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The the transition of the old gods to the new 

*this contains spoilers for the comic Sandman and for the comic Lucifer. If you’d like to read those works without insight into the plot, do come back later.  

In Neil Gaiman’s Sandman (published 1989-1993) the author tackles themes of the changing nature of divinity, in which the gods change as the world does – first by presenting a divine being as in a state of flux and change and then by following him as he changes through time to his eventual realization that he has no more place in this world.  

The title character is represented as coming into his own after over 100 years of imprisonment, and discovering that he no longer fits his office, his titles, or his past deeds. The things that were done to him changed him. And worse, because he was kept in stasis rather than changing with the rest of the world, he was unable to change with it – and so found himself in a state of not fitting with the world.  

That’s repeated again and again in how Dream interacts with the world. He’s brought to shame and to feel remorse and even to apologize for imprisoning Nada in hell for 10,000 years. He brings himself to forgive treason, to help an old lover and to grieve how the world has changed around her – and then to free his son. He finds that the dreams of his past are not the dreams of his present. And so he realizes that in no longer fitting, he has the opportunity to make way for something new.  

It’s something of a thing that modern life lacks many of the unknowable forces of the historic experience of being alive.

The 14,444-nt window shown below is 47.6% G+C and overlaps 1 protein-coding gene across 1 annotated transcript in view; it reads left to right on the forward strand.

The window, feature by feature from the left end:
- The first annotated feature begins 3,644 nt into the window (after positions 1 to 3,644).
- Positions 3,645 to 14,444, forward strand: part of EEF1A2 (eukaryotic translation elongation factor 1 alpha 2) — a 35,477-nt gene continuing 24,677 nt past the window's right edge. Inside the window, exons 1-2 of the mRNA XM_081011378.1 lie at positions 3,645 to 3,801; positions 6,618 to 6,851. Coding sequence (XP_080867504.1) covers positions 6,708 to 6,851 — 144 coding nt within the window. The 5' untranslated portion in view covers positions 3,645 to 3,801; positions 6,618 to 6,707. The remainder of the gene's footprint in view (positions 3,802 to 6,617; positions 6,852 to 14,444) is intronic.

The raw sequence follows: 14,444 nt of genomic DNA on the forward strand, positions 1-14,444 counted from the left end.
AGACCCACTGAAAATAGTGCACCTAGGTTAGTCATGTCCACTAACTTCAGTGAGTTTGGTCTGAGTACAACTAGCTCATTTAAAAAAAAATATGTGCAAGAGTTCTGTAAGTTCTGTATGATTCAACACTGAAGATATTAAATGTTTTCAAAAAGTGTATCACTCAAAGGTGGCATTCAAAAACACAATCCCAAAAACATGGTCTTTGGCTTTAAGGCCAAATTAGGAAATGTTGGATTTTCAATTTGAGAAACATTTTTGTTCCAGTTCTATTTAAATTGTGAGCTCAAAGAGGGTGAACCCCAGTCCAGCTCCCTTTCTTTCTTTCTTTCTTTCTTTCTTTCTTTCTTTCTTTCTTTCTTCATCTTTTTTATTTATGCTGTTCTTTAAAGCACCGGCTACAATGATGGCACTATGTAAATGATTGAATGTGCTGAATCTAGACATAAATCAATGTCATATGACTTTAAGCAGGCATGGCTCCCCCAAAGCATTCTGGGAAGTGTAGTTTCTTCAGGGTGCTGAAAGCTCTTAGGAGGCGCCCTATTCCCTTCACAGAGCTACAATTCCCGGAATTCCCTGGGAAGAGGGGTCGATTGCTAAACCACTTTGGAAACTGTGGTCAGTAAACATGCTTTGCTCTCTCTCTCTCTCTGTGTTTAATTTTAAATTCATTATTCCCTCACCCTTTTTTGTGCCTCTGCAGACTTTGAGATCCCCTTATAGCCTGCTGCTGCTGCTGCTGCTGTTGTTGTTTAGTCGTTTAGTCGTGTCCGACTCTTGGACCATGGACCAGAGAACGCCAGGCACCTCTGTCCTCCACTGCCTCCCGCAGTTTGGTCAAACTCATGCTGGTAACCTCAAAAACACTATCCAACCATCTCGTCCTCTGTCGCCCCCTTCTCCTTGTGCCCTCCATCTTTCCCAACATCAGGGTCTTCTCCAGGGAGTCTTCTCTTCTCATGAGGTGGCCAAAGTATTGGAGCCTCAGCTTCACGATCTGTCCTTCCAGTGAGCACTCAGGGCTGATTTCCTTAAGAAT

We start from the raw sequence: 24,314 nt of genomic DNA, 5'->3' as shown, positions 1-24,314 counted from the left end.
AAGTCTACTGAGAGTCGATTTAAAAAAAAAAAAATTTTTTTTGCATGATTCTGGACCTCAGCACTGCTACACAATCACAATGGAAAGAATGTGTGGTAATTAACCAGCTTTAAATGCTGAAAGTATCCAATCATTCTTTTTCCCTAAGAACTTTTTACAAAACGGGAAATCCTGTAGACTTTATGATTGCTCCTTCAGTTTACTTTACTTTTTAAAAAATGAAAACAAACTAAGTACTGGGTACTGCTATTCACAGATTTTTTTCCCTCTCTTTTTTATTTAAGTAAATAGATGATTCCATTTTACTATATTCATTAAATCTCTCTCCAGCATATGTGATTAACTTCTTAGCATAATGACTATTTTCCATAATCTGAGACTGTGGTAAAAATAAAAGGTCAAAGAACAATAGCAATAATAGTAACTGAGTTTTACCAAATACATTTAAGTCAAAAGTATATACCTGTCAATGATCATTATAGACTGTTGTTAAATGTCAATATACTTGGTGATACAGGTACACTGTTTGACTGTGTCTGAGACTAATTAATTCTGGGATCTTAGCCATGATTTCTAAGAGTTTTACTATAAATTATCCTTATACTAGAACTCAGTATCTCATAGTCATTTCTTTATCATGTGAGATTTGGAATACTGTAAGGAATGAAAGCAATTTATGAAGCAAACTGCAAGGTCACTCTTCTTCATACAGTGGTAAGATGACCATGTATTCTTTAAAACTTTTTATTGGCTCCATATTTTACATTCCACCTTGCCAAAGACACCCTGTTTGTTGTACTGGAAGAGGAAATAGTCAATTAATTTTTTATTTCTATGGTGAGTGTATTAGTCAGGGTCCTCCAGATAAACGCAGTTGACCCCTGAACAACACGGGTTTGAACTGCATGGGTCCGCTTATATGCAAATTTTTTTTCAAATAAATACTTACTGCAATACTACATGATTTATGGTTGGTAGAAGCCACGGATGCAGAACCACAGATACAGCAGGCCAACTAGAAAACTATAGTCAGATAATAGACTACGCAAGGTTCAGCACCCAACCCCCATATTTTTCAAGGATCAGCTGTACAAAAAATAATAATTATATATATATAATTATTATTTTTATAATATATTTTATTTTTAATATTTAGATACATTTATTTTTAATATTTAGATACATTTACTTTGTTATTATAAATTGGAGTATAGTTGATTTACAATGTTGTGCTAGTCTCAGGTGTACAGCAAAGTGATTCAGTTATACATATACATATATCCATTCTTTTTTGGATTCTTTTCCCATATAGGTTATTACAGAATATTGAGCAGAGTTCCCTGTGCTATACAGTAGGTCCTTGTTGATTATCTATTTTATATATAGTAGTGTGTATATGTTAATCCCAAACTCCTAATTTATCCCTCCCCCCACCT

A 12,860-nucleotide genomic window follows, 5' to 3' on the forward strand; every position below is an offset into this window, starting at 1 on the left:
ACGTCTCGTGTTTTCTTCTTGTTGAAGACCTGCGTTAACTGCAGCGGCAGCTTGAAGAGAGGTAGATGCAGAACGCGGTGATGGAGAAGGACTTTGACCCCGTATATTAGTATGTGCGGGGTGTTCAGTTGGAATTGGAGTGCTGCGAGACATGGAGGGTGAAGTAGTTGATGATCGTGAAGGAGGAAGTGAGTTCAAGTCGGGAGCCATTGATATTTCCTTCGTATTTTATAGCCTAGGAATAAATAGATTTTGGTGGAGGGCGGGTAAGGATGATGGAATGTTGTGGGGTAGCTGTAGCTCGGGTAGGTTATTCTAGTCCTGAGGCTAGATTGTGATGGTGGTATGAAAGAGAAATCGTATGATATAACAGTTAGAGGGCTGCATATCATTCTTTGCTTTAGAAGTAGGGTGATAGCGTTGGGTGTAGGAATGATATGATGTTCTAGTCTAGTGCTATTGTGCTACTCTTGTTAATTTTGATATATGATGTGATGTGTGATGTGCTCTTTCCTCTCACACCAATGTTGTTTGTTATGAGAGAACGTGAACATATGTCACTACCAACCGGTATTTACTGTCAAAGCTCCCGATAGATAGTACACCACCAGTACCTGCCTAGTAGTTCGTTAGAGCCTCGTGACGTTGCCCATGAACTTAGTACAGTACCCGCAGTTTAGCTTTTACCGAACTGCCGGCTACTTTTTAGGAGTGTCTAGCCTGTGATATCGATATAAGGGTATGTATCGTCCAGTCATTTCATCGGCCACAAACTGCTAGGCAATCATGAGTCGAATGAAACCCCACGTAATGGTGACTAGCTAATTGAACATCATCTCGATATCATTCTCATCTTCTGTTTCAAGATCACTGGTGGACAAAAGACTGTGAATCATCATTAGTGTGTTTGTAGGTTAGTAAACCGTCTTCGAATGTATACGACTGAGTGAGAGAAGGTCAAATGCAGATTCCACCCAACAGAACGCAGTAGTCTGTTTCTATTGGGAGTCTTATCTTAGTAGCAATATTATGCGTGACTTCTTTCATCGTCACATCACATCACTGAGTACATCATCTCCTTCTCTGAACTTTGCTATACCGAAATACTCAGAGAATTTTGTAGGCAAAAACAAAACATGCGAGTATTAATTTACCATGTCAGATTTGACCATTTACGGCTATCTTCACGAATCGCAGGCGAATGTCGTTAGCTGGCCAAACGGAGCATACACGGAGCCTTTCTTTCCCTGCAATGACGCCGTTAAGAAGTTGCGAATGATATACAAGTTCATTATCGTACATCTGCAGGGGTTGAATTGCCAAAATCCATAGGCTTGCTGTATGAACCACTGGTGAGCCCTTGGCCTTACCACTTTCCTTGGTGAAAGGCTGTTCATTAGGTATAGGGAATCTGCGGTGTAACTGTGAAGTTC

Sure, you have to deal with the pressure and stress of an unending array of media and notifications, but you have the tools to understand yourself and the world around you.  

The volatile forces of nature have been tamed in that when crops fail or a wildfire devastates forests or the fish aren’t spawning this year, we can investigate and produce viable and rational answers. We’ve tamed the old gods of raw and terrifying nature and so we no longer see them as raw and terrifying.  But that hasn’t always been true.

That’s evident in how almost every mythos personifies deities that explain away the forces that buffet their lives to-and-fro. Rain gods, Masters of fish and of grain, goddesses of the harvest, manna, ancestors who must be appeased before they grant their knowledge of the fields to their living sons and daughters. That concept is known as “the enchanted universe” where natural forces are given mystical properties and even personifications to explain away their whims and to create an illusion of influence.  

Historically, those forces have been unknowable, cruel, and terrifying.  

Yet, one of the functions of westernism, rationalism, and (I know this sounds inherently contradictory) western Christianity is the stripping away of that enchantment to create a mundane reality.  

“By destroying pagan animism, Christianity made it possible to exploit nature []. [] The spirits in natural objects, which formerly had protected nature from man, evaporated. Man’s effective monopoly on spirit in this world was confirmed, and the old inhibitions to the exploitation of nature crumbled” – The Historical Roots of the Ecological Crisis – Lynn White Jr (1967). 

[e.g., only human is spiritual, only human is divine]